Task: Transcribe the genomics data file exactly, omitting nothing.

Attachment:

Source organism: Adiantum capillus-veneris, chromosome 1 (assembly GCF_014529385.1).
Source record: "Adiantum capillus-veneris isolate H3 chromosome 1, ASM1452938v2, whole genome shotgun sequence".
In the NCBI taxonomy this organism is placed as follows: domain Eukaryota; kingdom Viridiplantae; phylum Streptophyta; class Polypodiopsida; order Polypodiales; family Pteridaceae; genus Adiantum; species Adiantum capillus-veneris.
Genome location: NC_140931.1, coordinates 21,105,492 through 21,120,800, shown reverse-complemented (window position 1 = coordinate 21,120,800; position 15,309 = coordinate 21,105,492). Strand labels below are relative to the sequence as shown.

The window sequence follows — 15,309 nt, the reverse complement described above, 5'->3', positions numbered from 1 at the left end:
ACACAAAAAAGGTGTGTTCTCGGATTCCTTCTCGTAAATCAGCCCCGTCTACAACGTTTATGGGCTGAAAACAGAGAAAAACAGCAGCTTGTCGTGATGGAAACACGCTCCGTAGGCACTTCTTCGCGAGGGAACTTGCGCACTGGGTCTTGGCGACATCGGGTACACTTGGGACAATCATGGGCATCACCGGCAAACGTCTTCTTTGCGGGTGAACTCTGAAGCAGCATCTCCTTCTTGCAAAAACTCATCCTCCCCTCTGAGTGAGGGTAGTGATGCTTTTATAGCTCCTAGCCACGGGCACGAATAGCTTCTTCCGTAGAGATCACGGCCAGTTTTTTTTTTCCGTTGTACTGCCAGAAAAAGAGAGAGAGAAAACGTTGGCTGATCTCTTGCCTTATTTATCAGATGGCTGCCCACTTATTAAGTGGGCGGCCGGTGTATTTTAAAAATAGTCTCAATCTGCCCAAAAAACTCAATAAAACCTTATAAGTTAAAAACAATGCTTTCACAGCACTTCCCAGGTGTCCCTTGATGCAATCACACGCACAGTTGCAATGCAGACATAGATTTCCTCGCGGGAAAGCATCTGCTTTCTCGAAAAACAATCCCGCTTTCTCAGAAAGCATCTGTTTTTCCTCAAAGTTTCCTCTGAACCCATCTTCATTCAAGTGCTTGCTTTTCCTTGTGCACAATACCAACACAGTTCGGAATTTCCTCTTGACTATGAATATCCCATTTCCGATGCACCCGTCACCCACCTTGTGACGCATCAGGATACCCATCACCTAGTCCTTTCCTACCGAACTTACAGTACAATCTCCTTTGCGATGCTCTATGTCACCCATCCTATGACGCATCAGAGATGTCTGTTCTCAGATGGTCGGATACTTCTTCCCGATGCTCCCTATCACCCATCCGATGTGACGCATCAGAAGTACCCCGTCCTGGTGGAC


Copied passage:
Source organism: Adiantum capillus-veneris, chromosome 1 (assembly GCF_014529385.1).
Source record: "Adiantum capillus-veneris isolate H3 chromosome 1, ASM1452938v2, whole genome shotgun sequence".
In the NCBI taxonomy this organism is placed as follows: domain Eukaryota; kingdom Viridiplantae; phylum Streptophyta; class Polypodiopsida; order Polypodiales; family Pteridaceae; genus Adiantum; species Adiantum capillus-veneris.
Genome location: NC_140931.1, coordinates 21,105,492 through 21,120,800, shown reverse-complemented (window position 1 = coordinate 21,120,800; position 15,309 = coordinate 21,105,492). Strand labels below are relative to the sequence as shown.

The window sequence follows — 15,309 nt, the reverse complement described above, 5'->3', positions numbered from 1 at the left end:
ACACAAAAAAGGTGTGTTCTCGGATTCCTTCTCGTAAATCAGCCCCGTCTACAACGTTTATGGGCTGAAAACAGAGAAAAACAGCAGCTTGTCGTGATGGAAACACGCTCCGTAGGCACTTCTTCGCGAGGGAACTTGCGCACTGGGTCTTGGCGACATCGGGTACACTTGGGACAATCATGGGCATCACCGGCAAACGTCTTCTTTGCGGGTGAACTCTGAAGCAGCATCTCCTTCTTGCAAAAACTCATCCTCCCCTCTGAGTGAGGGTAGTGATGCTTTTATAGCTCCTAGCCACGGGCACGAATAGCTTCTTCCGTAGAGATCACGGCCAGTTTTTTTTTTCCGTTGTACTGCCAGAAAAAGAGAGAGAGAAAACGTTGGCTGATCTCTTGCCTTATTTATCAGATGGCTGCCCACTTATTAAGTGGGCGGCCGGTGTATTTTAAAAATAGTCTCAATCTGCCCAAAAAACTCAATAAAACCTTATAAGTTAAAAACAATGCTTTCACAGCACTTCCCAGGTGTCCCTTGATGCAATCACACGCACAGTTGCAATGCAGACATAGATTTCCTCGCGGGAAAGCATCTGCTTTCTCGAAAAACAATCCCGCTTTCTCAGAAAGCATCTGTTTTTCCTCAAAGTTTCCTCTGAACCCATCTTCATTCAAGTGCTTGCTTTTCCTTGTGCACAATACCAACACAGTTCGGAATTTCCTCTTGACTATGAATATCCCATTTCCGATGCACCCGTCACCCACCTTGTGACGCATCAGGATACCCATCACCTAGTCCTTTCCTACCGAACTTACAGTACAATCTCCTTTGCGATGCTCTATGTCACCCATCCTATGACGCATCAGAGATGTCTGTTCTCAGATGGTCGGATACTTCTTCCCGATGCTCCCTATCACCCATCCGATGTGACGCATCAGAAGTACCCCGTCCTGGTGGAC